Politics & Government

Trump’s winning streak with 2018 endorsements could have major impact in November

President Donald Trump stands on the tarmac with South Carolina Gov. Henry McMaster as he arrives on Air Force One at Greenville Spartanburg International Airport, in Greer, S.C., in October for a fundraiser for McMaster.
President Donald Trump stands on the tarmac with South Carolina Gov. Henry McMaster as he arrives on Air Force One at Greenville Spartanburg International Airport, in Greer, S.C., in October for a fundraiser for McMaster. AP

Donald Trump’s endorsees can’t stop winning.

From Staten Island to South Carolina, Alabama to Athens, Ga., Republicans blessed with the president’s endorsement in primary contests this summer have notched victory after victory—proof that even when he’s not on the ballot, Trump can persuade and turn out his base, a reality with significant implications for this fall’s midterm campaigns.

When it comes to moving Republican votes, said veteran GOP pollster Whit Ayres, a Trump endorsement is “determinative.”

“At this point,” he said, ticking through a number of primary contest results, “a Trump endorsement can totally change the complexion of a race.”

Nowhere was that clearer than in this week’s Georgia gubernatorial primary runoff, where polls showed Lt. Gov. Casey Cagle’s standing begin to plummet the day Trump endorsed his opponent, Georgia Secretary of State Brian Kemp. Kemp, who had been trailing only days before according to some tracking numbers, went on to win by nearly 40 percentage points.

“Simply because Donald Trump said ‘I’m supporting the other guy,’ [Cagle’s] image took a 30-point hit,” marveled one shell-shocked national Republican strategist familiar with the Georgia race. “If you got caught in a sex scandal or Anthony Weiner-type situation, I don’t think your numbers move that quickly.”

Now, as general election season arrives, Republican operatives in some battleground states are working to harness the potency of a Trump endorsement to drive GOP turnout and re-energize voters who may have turned out for Trump in 2016, but aren’t necessarily committed to a particular political party—or to voting regularly.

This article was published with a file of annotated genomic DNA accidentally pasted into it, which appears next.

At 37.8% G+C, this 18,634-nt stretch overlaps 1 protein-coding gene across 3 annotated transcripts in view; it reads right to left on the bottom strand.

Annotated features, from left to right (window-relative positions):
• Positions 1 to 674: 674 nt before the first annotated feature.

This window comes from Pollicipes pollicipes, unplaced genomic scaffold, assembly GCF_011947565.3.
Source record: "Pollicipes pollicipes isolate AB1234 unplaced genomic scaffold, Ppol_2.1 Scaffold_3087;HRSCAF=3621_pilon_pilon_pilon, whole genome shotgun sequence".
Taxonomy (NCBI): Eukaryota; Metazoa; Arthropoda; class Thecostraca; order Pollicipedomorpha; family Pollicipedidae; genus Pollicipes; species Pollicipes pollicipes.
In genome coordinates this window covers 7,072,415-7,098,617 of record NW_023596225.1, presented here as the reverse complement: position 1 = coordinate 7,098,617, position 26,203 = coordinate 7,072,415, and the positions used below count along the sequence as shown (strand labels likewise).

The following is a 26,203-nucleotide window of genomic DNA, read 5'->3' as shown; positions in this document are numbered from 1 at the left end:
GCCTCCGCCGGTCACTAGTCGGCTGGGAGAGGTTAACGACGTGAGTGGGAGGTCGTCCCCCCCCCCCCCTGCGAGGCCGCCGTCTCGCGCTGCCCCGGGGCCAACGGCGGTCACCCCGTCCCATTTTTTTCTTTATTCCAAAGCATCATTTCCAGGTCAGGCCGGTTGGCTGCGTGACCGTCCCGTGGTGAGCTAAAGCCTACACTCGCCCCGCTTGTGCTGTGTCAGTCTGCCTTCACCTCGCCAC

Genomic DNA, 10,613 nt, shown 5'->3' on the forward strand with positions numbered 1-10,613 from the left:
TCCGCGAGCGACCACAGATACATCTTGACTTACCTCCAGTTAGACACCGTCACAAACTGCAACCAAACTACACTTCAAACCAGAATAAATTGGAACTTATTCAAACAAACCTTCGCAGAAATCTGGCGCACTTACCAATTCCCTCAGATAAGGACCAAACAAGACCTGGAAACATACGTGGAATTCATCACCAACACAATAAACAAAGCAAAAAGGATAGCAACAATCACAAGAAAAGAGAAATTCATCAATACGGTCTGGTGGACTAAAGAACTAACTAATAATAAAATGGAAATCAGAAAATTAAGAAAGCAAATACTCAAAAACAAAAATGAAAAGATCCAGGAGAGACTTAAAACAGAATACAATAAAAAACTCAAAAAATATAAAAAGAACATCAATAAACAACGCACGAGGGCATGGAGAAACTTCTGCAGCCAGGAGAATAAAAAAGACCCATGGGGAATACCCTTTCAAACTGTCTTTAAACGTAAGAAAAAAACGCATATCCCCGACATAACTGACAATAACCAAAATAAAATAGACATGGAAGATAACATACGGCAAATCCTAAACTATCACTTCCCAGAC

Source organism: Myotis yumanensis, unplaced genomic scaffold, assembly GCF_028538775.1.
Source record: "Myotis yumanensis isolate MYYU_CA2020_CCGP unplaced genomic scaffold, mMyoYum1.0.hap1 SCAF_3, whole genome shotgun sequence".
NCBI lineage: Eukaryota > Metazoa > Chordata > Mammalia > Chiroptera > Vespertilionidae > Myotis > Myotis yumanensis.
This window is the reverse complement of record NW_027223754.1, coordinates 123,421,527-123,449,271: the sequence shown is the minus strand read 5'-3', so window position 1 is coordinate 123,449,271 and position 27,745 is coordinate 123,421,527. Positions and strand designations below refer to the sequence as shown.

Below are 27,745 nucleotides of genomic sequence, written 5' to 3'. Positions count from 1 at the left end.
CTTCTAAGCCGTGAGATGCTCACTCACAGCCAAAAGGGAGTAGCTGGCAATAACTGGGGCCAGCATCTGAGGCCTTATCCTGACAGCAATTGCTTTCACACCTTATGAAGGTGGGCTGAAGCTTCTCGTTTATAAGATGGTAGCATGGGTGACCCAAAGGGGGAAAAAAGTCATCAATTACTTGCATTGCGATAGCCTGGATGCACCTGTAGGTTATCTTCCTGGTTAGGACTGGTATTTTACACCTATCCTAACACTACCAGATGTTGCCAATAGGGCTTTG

“He did it largely with disaffected former Democrats and infrequent voters,” said Brad Todd, a senior GOP strategist involved in marquee Senate races. “We have to find a way to get a good chunk of those folks out in the midterms. His endorsement, his enthusiasm, is a good way to do that.”

For many Republican House candidates running in more moderate or Democratic-leaning districts, that strategy is fraught with peril. But, especially on the Senate side where some of the most competitive contests are playing out in states Trump won, Republican strategists looking to counter unbridled Democratic energy are, ever more confidently, turning to Trump.

This wasn’t always the case—indeed, Trump’s ability to juice Republican turnout was once in question. Last year his initial favored candidate in an Alabama special election primary runoff, Luther Strange, lost despite Trump rallying for him in one of the most pro-Trump states in the country. Trump went on to back Roy Moore, the GOP nominee in that race accused of child molestation, who also lost—nearly unthinkably in deep-red Alabama—to a Democrat.

But more recently, his chosen candidates have been on a winning streak, from his choice in the South Carolina gubernatorial primary runoff to his pick in a Staten Island House primary and an Alabama House runoff. It’s evidence that, whether with blue-collar voters on Staten Island or with evangelicals in the South, Trump has the ability to move GOP votes.

Republicans are hoping he will do just that as general elections near.

Todd is an adviser to Republican Josh Hawley, Missouri’s attorney general who is seeking to challenge Democratic Sen. Claire McCaskill in one of the most closely-watched contests in the country. Hawley appeared with Trump at an event with veterans, and the president headlined a fundraising luncheon for him in Kansas City this week.

“We hope he’ll come as many times as he’s willing to put the plane down,” Todd said.

Certainly, Missouri is a state Trump won by nearly 20 percentage points. While his margins were even bigger in a number of other states with competitive Senate races—from North Dakota to West Virginia—his favorability is also underwater in a host of competitive House districts.

That creates a challenge for candidates there who want to motivate their base—and know that there is no better GOP motivator than Trump—without alienating centrist voters who despise the president.

“In states or districts where Trump’s job approval is above 50 percent, then obviously that’s a good move” to embrace his endorsement, Ayres said. “In states or districts where Trump’s job approval is below 50 percent, it becomes far more problematic in those districts. Those Republicans need all of the Trump supporters, plus a chunk of people who do not support the president. That becomes, strategically, a finer line to walk.”

Added the national GOP strategist in an interview Wednesday, referencing the Georgia race, “where you have people like last night that will do whatever the hell he says, you also, on the flip side, have people who are going to go out and vote, and violently vote, against anybody endorsed by him.”

But Todd said that for many Republican candidates, associations with Trump are baked in—and it makes sense to embrace that.

“Three-quarters of the way into the Democratic coalition from left moving to the right, those voters already think every Republican is tied to Donald Trump,” he said. “The only question becomes, can you get people who like Trump better than your candidate to show up?”

Katie Glueck: 202-383-6078, @katieglueck